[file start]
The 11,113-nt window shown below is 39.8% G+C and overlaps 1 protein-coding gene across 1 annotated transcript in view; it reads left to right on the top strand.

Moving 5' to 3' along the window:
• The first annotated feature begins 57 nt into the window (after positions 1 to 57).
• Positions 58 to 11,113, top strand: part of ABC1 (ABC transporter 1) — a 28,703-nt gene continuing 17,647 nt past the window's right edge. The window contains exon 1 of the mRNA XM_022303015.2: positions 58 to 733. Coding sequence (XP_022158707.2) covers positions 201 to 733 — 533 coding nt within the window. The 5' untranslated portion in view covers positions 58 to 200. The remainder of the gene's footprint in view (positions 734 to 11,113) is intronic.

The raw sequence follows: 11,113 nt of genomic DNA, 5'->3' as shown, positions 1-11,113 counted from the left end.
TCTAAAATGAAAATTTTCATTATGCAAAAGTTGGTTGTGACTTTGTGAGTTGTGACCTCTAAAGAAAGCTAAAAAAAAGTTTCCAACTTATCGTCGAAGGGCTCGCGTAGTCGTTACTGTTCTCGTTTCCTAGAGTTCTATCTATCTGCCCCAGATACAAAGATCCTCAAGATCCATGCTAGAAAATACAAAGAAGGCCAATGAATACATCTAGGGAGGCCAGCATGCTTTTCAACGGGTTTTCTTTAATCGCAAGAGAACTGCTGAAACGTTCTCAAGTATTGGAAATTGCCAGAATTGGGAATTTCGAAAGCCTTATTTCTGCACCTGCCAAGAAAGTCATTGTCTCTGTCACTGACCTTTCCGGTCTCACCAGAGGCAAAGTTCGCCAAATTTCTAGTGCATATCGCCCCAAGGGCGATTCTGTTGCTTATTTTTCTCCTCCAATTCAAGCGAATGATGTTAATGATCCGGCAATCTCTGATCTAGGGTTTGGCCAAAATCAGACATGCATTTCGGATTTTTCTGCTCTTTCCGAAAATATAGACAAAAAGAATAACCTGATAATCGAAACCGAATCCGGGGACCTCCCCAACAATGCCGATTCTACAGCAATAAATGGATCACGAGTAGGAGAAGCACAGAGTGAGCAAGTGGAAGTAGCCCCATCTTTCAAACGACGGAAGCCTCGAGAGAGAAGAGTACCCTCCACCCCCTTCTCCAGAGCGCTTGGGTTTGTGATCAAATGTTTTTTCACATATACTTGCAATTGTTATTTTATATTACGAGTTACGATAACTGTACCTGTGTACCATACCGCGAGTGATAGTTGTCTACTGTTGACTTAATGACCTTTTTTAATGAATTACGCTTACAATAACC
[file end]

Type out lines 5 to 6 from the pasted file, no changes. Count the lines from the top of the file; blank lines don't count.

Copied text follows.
The raw sequence follows: 11,113 nt of genomic DNA, 5'->3' as shown, positions 1-11,113 counted from the left end.
TCTAAAATGAAAATTTTCATTATGCAAAAGTTGGTTGTGACTTTGTGAGTTGTGACCTCTAAAGAAAGCTAAAAAAAAGTTTCCAACTTATCGTCGAAGGGCTCGCGTAGTCGTTACTGTTCTCGTTTCCTAGAGTTCTATCTATCTGCCCCAGATACAAAGATCCTCAAGATCCATGCTAGAAAATACAAAGAAGGCCAATGAATACATCTAGGGAGGCCAGCATGCTTTTCAACGGGTTTTCTTTAATCGCAAGAGAACTGCTGAAACGTTCTCAAGTATTGGAAATTGCCAGAATTGGGAATTTCGAAAGCCTTATTTCTGCACCTGCCAAGAAAGTCATTGTCTCTGTCACTGACCTTTCCGGTCTCACCAGAGGCAAAGTTCGCCAAATTTCTAGTGCATATCGCCCCAAGGGCGATTCTGTTGCTTATTTTTCTCCTCCAATTCAAGCGAATGATGTTAATGATCCGGCAATCTCTGATCTAGGGTTTGGCCAAAATCAGACATGCATTTCGGATTTTTCTGCTCTTTCCGAAAATATAGACAAAAAGAATAACCTGATAATCGAAACCGAATCCGGGGACCTCCCCAACAATGCCGATTCTACAGCAATAAATGGATCACGAGTAGGAGAAGCACAGAGTGAGCAAGTGGAAGTAGCCCCATCTTTCAAACGACGGAAGCCTCGAGAGAGAAGAGTACCCTCCACCCCCTTCTCCAGAGCGCTTGGGTTTGTGATCAAATGTTTTTTCACATATACTTGCAATTGTTATTTTATATTACGAGTTACGATAACTGTACCTGTGTACCATACCGCGAGTGATAGTTGTCTACTGTTGACTTAATGACCTTTTTTAATGAATTACGCTTACAATAACC